legs and a quadrupud has four legs.
Therefore the difference between a
biped and a quadruped is two legs.
Mary had a little mule,
It followed her to school;
'That was aicaiust the rule;
The teacher, like a fool,
Got behind that mule
And hit him wi'h a rule;
After that there was no school.
"No, George, don't ask me. I can't go
down the tire escape with all those peo
"You must. You'll be burned to death
if you stav here."
"I can't help it, George. I wouldn't
go down mat ladder for all the world.
These shoes I have on are two sizes too
big for me!"
Counsel for the defense: "Gentlemen.
I appeal to you to return thM unfortu
nate to his little home, where a tender,
loving wife awaits hlin, where Iih little
children call him father." Judge (in
terrupting): "I will call the learned
counsel's attention to the fa!t that the
sccused is unmarried." Counsel (un
dismayed, continuing): "Stinich the
more unfortunate Is the poor man, who
has no litle home, where no tender, lov
ing wife awaits him, where no little
children call him father. Exchange.
An opt old
work is never
is true of the
ties and ap
proximately true of the
who work all
day in factor
ies and stores
and half the
clothes or sewing for others to patch out
meagre income. Women who are too
much on their feet, or who are unable to
stand the strain of over-work, and worry.
are peculiarly susceptible to the weak
nesses and irregularities that are the bane
of womankind. The symptoms of sue a
derangements are insufficient or ecesive
menstruation, headache, backache, neu
ralgia, leucorrhcea, displacements and ex
treme nervousness amounting in many
cases to hysteria. The use of morphine i
dangerous and examinations by male phy
ticiaus are painful and unpleasant.
Bradneld's Female Regulator, the
standard remedy for a quarter of a cen
tury, will speedily and permanently cor--ect
the worst disorders of women. Bra
field's Regulator is sold by druggists at
ne dollar a bottle. Interesting and valu
able books for women mailed free on
M ttADFlEiatXCUUTOa CO,.. Atlanta, h
H00SIER DISC DRILLS.
mmsss-"- AST- xi&iSTTyp--"-
Press Drills with Single Disc or Steel
runners. High wheel Drill with Disc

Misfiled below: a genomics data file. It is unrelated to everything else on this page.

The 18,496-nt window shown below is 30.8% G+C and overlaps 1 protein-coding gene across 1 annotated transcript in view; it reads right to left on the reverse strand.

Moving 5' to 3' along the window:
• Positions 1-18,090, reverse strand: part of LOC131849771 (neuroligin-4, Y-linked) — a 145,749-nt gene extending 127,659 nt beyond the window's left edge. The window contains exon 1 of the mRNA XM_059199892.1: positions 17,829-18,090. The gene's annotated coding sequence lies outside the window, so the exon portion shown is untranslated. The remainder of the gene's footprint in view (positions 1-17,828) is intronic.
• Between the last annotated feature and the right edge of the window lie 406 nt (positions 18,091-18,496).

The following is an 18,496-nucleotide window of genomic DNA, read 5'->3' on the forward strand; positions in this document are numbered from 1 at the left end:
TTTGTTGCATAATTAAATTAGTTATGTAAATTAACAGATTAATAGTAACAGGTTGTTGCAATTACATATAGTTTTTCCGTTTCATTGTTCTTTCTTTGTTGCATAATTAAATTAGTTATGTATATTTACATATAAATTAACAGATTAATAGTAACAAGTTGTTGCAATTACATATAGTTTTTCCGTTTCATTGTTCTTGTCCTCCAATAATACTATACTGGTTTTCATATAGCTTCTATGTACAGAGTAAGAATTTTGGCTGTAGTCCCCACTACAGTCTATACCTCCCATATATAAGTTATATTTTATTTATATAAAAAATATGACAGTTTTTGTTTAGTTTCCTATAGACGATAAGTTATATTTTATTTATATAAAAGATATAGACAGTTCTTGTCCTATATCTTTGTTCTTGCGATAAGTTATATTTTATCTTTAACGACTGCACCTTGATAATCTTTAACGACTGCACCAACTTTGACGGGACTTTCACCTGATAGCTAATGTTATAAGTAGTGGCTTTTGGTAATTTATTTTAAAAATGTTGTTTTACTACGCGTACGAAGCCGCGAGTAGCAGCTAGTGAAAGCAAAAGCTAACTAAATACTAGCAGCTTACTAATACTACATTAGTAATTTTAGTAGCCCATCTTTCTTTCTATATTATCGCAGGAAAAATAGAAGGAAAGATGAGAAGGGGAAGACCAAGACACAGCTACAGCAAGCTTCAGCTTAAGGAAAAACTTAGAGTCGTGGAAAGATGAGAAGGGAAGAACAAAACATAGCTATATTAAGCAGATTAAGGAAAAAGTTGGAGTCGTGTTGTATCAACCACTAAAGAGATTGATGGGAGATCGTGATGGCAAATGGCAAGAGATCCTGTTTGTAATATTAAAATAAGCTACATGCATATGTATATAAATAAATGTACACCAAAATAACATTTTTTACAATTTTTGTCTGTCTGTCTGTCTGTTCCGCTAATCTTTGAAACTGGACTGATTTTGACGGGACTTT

or Steel runners.
All have press wheels it wanted. Will sow wheat, oats,
barley, peas or beans. Single Disc runs lighter, does not
choke and opens furrow better than double.
ACME EASY CHAIR.
a stock of the cheapest, best and largest as-
sortmentof U l U
to bo found in Columbia or anywhere else.
The entire stock marked down cheaper than
ever. Call and see for yourself.
And dealers in all kinds of Metalic.
Cloth and Wood Caskets and Cases,
Burial Robes, etc. Kodies embalmed
and prepared for shipment. Orders in
town or country promptly attended to
at all hours, day or nifiht.
Elegant New Hearse srJ&sss cSs
Office and Sales Room corner Sixth and
i Hizens' Telephone, omce 45. K.
THE PHOENIX .'. BANK,
PAID III CAPITAL,
Wetollolt the accounts of farmers, Merobanti and other., and guarantee as liberal
treatment a is consistent with safe bnslness orlnalnles.
J. F. STKKKT, J NO. W. VKIKKHON, Jr., J. t,. HUTTON.
nmw AI M1RH BANK
Striotly a Banking Business.
J. W. FRY, J. P. BROWNLOff, J. T. BROWNT.OW.
President. Vloe-Presldent. Cashier,
We lollolt deDOSlts. no matter how small, and Drnmlun nmirtAmia ttuniinn tn'i..
The MAURY NATIONAL BANK,
eount. Af fnrmers. merchants Bnd
GEORGE T. HUGHES, ROKEhT
HARRIS & COLE BROTHERS,
ROUGH and DRESSED LUMBER
OF EVERY DESCRIPTION.
Also Sash, Doors, Blinds and Mouldings.
WOOD delivered to all parts of the city.
rrOood poplar logs and lumber wanted. Call and sea ni before bnylni elsewhera.
iKLKPaoNB No. IS. . - .. . " febll Iw Ji .
S 11 FACT!
If jou will call at
our store, you will
agree with us, that
we now have on hand
I I UU
JL UltlU A U-Lt JLJ
North -If win Street, Colnnihla, Tenn.
E. Mends' residence, Bell Telephone 279.
BOARD OF DIKECTOBSl
J. P. 8TREET.
JOHN W KHIKR80N, J a.
JOHN A. OAK EM.
JOHN D DOKBIN8.
J. Li. HUTTON.
D. K. W ATKINS.
Bithal Howard. J. P. Browulow. J. J. Flxin91
J. E. Bbownlow. j. f. Browklow. T. J. RA.
1 n R11
jani ' t
BOARD OF DIRECTORS.
O. T. Huirhes.
C. A. Parker.
H. I. Martin.
W. W. Joyce.
R. C. Church
A. F. Brown.
A. B. Rains.
W. M. Cheairs.
W. P. Ridley.
John W. Cecil.
C. A. PARKER,
and Dealers la